The fact is that the ruling Congress and its allies/friends were preparing to fight important Assembly elections from January this year. High petrol price did not suit them then. Unchanged fuel price is like a political subsidy they extracted to fight the elections.
The losers are the petrol consumers, who end up paying for the government’s electoral battles on the ground, and political battles by way of mega public spending schemes.

It is unfair to use petrol pricing to partially cover up for subsidised sale of other fuels like diesel and kerosene. Petrol consumers cannot be asked to share the burden of the OMCs and the government on account of losses incurred on account of diesel and PDS kerosene, though that precisely seemed to be the logic behind the highest-ever hike in petrol price.

Crude price and exchange rate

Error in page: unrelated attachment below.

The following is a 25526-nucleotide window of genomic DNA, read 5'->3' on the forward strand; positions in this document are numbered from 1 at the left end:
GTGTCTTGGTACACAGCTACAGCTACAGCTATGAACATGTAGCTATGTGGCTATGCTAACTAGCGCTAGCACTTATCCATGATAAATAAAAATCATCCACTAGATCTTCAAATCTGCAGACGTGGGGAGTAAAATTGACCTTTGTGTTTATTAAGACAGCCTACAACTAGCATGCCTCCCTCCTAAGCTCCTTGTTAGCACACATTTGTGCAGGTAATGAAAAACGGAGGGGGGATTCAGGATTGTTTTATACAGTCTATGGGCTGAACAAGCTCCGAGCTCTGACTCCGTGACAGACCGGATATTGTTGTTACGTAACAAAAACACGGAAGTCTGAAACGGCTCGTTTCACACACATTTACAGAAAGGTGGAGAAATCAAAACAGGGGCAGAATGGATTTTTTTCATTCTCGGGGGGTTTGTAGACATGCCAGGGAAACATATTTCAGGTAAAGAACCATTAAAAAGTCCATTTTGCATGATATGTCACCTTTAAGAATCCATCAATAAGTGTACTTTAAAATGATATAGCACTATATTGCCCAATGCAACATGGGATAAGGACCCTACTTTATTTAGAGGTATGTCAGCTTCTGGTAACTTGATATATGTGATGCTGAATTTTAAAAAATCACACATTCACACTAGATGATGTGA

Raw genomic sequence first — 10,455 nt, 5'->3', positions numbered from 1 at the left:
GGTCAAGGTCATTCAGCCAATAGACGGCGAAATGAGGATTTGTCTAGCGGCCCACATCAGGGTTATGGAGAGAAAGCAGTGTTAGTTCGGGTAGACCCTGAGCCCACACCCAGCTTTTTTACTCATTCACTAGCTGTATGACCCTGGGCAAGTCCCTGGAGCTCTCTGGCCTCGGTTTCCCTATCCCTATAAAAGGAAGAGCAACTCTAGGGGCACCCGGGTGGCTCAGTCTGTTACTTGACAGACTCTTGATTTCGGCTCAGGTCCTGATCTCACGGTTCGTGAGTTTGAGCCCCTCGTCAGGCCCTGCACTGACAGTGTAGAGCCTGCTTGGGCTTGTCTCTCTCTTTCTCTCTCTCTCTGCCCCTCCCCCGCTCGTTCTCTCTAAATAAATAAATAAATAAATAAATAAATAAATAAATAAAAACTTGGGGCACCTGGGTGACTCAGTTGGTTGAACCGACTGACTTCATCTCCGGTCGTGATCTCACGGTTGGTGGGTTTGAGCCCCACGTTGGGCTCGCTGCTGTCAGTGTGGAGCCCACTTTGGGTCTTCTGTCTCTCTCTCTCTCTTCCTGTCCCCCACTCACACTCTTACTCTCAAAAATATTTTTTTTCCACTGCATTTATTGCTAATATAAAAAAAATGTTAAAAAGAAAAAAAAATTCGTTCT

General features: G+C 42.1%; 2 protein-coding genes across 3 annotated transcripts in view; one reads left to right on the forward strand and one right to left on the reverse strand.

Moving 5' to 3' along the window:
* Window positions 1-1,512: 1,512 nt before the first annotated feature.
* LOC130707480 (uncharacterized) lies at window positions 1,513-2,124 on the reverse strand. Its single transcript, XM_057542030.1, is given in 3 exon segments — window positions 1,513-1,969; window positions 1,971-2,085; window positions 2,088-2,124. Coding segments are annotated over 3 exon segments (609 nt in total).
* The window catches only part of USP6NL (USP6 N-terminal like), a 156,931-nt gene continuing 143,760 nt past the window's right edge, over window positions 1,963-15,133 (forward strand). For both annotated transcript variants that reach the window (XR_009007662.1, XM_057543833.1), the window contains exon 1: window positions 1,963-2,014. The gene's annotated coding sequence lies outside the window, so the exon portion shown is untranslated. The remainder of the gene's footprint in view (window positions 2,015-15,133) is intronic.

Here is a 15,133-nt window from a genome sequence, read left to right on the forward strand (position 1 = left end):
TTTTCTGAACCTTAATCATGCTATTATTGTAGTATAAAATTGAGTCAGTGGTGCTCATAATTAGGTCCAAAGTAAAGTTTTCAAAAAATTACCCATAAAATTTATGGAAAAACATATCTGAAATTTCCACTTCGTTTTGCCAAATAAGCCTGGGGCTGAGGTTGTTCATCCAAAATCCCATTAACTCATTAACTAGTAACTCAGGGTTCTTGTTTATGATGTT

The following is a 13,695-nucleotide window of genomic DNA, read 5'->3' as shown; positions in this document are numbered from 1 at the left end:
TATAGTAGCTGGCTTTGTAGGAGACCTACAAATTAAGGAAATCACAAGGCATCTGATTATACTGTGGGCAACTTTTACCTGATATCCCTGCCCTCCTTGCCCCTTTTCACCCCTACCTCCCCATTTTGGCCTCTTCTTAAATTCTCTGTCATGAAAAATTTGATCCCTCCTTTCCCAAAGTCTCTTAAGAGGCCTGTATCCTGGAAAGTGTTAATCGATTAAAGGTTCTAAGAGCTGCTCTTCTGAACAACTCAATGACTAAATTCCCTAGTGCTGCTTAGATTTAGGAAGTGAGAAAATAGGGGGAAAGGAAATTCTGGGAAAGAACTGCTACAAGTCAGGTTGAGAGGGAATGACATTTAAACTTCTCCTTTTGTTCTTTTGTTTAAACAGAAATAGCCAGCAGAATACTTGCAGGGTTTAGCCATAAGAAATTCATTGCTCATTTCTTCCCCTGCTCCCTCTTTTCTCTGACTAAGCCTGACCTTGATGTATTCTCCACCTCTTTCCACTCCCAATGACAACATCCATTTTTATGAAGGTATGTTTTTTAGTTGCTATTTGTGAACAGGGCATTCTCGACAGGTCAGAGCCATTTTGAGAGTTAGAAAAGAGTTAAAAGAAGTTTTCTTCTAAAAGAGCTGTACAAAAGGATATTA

Fortnight    USD/barrel    rs/ USD

* Nov. 1-15    110.51    49.65
* Nov. 16-30    108.8    51.82
* Dec. 1-15    108.22    52.35
* Dec. 16-31    105.95    52.96
* Jan. 1-15    110.95    52.52
* Jan. 16-31    110.04    50.28
* Feb. 1-15    114.61    49.19
* Feb. 16-29    120.99    49.12
* Mar. 1-15    124.03    49.88
* Mar. 16-31    123.19    51.21
* Apr. 1-15    120.58    51.21
* Apr. 16-30    116.2    52.18
* May. 1-15    111.55    54.68

Source : Petroleum Ministry

CRUDE OIL: Breakup of refined products

*A standard barrel of crude oil is equivalent to 158.86 lts
*One standard barrel of crude actually results in 66.43 lts of petroleum products after the refining process
*The share of different refined products from a barrel of crude are as under:

    a. Petrol     74.34 lts (47%)
    b. Diesel    37.96 lts (24%)
    c. Jet fuel    15.40 lts (10%)
    d. Residual oil    06.51 lts (04%)
    e. Other petroleum products like kerosene, still gas, liquefied refinery gas, various lubricants,wax, asphalt etc.     24.72 lts (15%)